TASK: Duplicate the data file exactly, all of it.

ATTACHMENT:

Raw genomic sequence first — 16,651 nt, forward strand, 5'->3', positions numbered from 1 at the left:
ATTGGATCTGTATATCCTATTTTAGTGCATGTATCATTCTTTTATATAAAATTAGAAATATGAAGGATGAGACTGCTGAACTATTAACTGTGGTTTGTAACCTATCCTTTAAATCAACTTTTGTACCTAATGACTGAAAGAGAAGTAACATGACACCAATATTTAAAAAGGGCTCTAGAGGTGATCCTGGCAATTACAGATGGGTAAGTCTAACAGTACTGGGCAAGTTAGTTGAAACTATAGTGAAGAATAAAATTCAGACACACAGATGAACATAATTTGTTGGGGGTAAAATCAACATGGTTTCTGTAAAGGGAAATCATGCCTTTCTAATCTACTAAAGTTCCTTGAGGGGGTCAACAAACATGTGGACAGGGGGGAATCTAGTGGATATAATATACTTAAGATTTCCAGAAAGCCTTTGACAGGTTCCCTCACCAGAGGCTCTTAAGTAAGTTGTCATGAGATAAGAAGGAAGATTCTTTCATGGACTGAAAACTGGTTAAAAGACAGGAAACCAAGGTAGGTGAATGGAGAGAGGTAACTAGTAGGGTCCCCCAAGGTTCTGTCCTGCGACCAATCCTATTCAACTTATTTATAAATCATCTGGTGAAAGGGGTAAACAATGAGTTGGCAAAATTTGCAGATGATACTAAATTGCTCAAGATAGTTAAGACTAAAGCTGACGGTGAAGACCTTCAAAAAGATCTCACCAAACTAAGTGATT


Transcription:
Raw genomic sequence first — 16,651 nt, forward strand, 5'->3', positions numbered from 1 at the left:
ATTGGATCTGTATATCCTATTTTAGTGCATGTATCATTCTTTTATATAAAATTAGAAATATGAAGGATGAGACTGCTGAACTATTAACTGTGGTTTGTAACCTATCCTTTAAATCAACTTTTGTACCTAATGACTGAAAGAGAAGTAACATGACACCAATATTTAAAAAGGGCTCTAGAGGTGATCCTGGCAATTACAGATGGGTAAGTCTAACAGTACTGGGCAAGTTAGTTGAAACTATAGTGAAGAATAAAATTCAGACACACAGATGAACATAATTTGTTGGGGGTAAAATCAACATGGTTTCTGTAAAGGGAAATCATGCCTTTCTAATCTACTAAAGTTCCTTGAGGGGGTCAACAAACATGTGGACAGGGGGGAATCTAGTGGATATAATATACTTAAGATTTCCAGAAAGCCTTTGACAGGTTCCCTCACCAGAGGCTCTTAAGTAAGTTGTCATGAGATAAGAAGGAAGATTCTTTCATGGACTGAAAACTGGTTAAAAGACAGGAAACCAAGGTAGGTGAATGGAGAGAGGTAACTAGTAGGGTCCCCCAAGGTTCTGTCCTGCGACCAATCCTATTCAACTTATTTATAAATCATCTGGTGAAAGGGGTAAACAATGAGTTGGCAAAATTTGCAGATGATACTAAATTGCTCAAGATAGTTAAGACTAAAGCTGACGGTGAAGACCTTCAAAAAGATCTCACCAAACTAAGTGATT